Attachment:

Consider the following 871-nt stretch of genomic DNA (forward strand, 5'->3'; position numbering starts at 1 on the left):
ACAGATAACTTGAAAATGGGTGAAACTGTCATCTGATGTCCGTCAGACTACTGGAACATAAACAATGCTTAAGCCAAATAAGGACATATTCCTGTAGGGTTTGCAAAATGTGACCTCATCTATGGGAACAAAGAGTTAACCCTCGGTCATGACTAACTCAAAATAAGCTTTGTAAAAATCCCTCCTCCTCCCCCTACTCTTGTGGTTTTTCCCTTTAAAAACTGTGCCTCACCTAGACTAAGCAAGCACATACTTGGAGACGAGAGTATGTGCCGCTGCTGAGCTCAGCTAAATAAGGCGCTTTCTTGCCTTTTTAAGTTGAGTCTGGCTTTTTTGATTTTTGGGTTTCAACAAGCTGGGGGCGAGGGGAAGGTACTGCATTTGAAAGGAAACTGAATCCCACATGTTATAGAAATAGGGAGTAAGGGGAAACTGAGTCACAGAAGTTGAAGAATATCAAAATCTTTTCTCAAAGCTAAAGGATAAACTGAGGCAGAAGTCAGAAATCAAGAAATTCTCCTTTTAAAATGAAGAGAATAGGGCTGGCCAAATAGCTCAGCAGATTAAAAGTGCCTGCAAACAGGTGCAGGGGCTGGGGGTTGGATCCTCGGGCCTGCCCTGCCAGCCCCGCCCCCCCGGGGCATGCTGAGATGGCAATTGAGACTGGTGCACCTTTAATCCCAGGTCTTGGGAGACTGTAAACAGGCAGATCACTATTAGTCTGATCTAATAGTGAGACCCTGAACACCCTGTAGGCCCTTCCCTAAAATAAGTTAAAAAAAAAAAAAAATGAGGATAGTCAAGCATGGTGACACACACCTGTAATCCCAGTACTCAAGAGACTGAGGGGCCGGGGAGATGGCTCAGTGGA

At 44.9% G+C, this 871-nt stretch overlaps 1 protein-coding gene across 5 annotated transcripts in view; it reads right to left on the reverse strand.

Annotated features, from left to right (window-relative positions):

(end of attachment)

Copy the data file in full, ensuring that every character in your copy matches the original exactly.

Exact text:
Consider the following 871-nt stretch of genomic DNA (forward strand, 5'->3'; position numbering starts at 1 on the left):
ACAGATAACTTGAAAATGGGTGAAACTGTCATCTGATGTCCGTCAGACTACTGGAACATAAACAATGCTTAAGCCAAATAAGGACATATTCCTGTAGGGTTTGCAAAATGTGACCTCATCTATGGGAACAAAGAGTTAACCCTCGGTCATGACTAACTCAAAATAAGCTTTGTAAAAATCCCTCCTCCTCCCCCTACTCTTGTGGTTTTTCCCTTTAAAAACTGTGCCTCACCTAGACTAAGCAAGCACATACTTGGAGACGAGAGTATGTGCCGCTGCTGAGCTCAGCTAAATAAGGCGCTTTCTTGCCTTTTTAAGTTGAGTCTGGCTTTTTTGATTTTTGGGTTTCAACAAGCTGGGGGCGAGGGGAAGGTACTGCATTTGAAAGGAAACTGAATCCCACATGTTATAGAAATAGGGAGTAAGGGGAAACTGAGTCACAGAAGTTGAAGAATATCAAAATCTTTTCTCAAAGCTAAAGGATAAACTGAGGCAGAAGTCAGAAATCAAGAAATTCTCCTTTTAAAATGAAGAGAATAGGGCTGGCCAAATAGCTCAGCAGATTAAAAGTGCCTGCAAACAGGTGCAGGGGCTGGGGGTTGGATCCTCGGGCCTGCCCTGCCAGCCCCGCCCCCCCGGGGCATGCTGAGATGGCAATTGAGACTGGTGCACCTTTAATCCCAGGTCTTGGGAGACTGTAAACAGGCAGATCACTATTAGTCTGATCTAATAGTGAGACCCTGAACACCCTGTAGGCCCTTCCCTAAAATAAGTTAAAAAAAAAAAAAAATGAGGATAGTCAAGCATGGTGACACACACCTGTAATCCCAGTACTCAAGAGACTGAGGGGCCGGGGAGATGGCTCAGTGGA

At 44.9% G+C, this 871-nt stretch overlaps 1 protein-coding gene across 5 annotated transcripts in view; it reads right to left on the reverse strand.

Annotated features, from left to right (window-relative positions):